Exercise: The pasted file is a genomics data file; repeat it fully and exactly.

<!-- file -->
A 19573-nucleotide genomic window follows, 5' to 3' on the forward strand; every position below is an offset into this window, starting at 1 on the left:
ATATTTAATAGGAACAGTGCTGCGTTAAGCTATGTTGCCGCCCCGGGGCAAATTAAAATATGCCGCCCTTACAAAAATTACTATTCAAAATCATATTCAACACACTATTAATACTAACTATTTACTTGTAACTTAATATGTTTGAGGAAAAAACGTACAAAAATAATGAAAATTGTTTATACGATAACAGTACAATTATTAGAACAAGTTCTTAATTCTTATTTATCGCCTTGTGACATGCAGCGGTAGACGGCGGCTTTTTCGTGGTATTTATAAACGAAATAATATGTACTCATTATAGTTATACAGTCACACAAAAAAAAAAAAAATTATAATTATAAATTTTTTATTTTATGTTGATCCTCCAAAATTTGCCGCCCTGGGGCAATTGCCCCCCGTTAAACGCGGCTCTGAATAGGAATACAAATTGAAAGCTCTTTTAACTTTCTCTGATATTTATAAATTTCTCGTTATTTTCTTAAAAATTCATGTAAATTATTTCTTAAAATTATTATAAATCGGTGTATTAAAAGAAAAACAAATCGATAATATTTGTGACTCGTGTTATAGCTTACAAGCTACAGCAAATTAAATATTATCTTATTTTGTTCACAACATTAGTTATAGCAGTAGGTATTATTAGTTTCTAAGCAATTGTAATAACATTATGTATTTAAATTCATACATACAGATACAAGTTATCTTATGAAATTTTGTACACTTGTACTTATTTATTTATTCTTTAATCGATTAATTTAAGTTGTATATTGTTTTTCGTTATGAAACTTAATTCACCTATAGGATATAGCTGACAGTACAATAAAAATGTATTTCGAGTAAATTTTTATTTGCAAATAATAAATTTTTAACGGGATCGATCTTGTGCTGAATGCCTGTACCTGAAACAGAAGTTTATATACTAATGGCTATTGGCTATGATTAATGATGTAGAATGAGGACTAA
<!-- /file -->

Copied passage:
A 19573-nucleotide genomic window follows, 5' to 3' on the forward strand; every position below is an offset into this window, starting at 1 on the left:
ATATTTAATAGGAACAGTGCTGCGTTAAGCTATGTTGCCGCCCCGGGGCAAATTAAAATATGCCGCCCTTACAAAAATTACTATTCAAAATCATATTCAACACACTATTAATACTAACTATTTACTTGTAACTTAATATGTTTGAGGAAAAAACGTACAAAAATAATGAAAATTGTTTATACGATAACAGTACAATTATTAGAACAAGTTCTTAATTCTTATTTATCGCCTTGTGACATGCAGCGGTAGACGGCGGCTTTTTCGTGGTATTTATAAACGAAATAATATGTACTCATTATAGTTATACAGTCACACAAAAAAAAAAAAAATTATAATTATAAATTTTTTATTTTATGTTGATCCTCCAAAATTTGCCGCCCTGGGGCAATTGCCCCCCGTTAAACGCGGCTCTGAATAGGAATACAAATTGAAAGCTCTTTTAACTTTCTCTGATATTTATAAATTTCTCGTTATTTTCTTAAAAATTCATGTAAATTATTTCTTAAAATTATTATAAATCGGTGTATTAAAAGAAAAACAAATCGATAATATTTGTGACTCGTGTTATAGCTTACAAGCTACAGCAAATTAAATATTATCTTATTTTGTTCACAACATTAGTTATAGCAGTAGGTATTATTAGTTTCTAAGCAATTGTAATAACATTATGTATTTAAATTCATACATACAGATACAAGTTATCTTATGAAATTTTGTACACTTGTACTTATTTATTTATTCTTTAATCGATTAATTTAAGTTGTATATTGTTTTTCGTTATGAAACTTAATTCACCTATAGGATATAGCTGACAGTACAATAAAAATGTATTTCGAGTAAATTTTTATTTGCAAATAATAAATTTTTAACGGGATCGATCTTGTGCTGAATGCCTGTACCTGAAACAGAAGTTTATATACTAATGGCTATTGGCTATGATTAATGATGTAGAATGAGGACTAA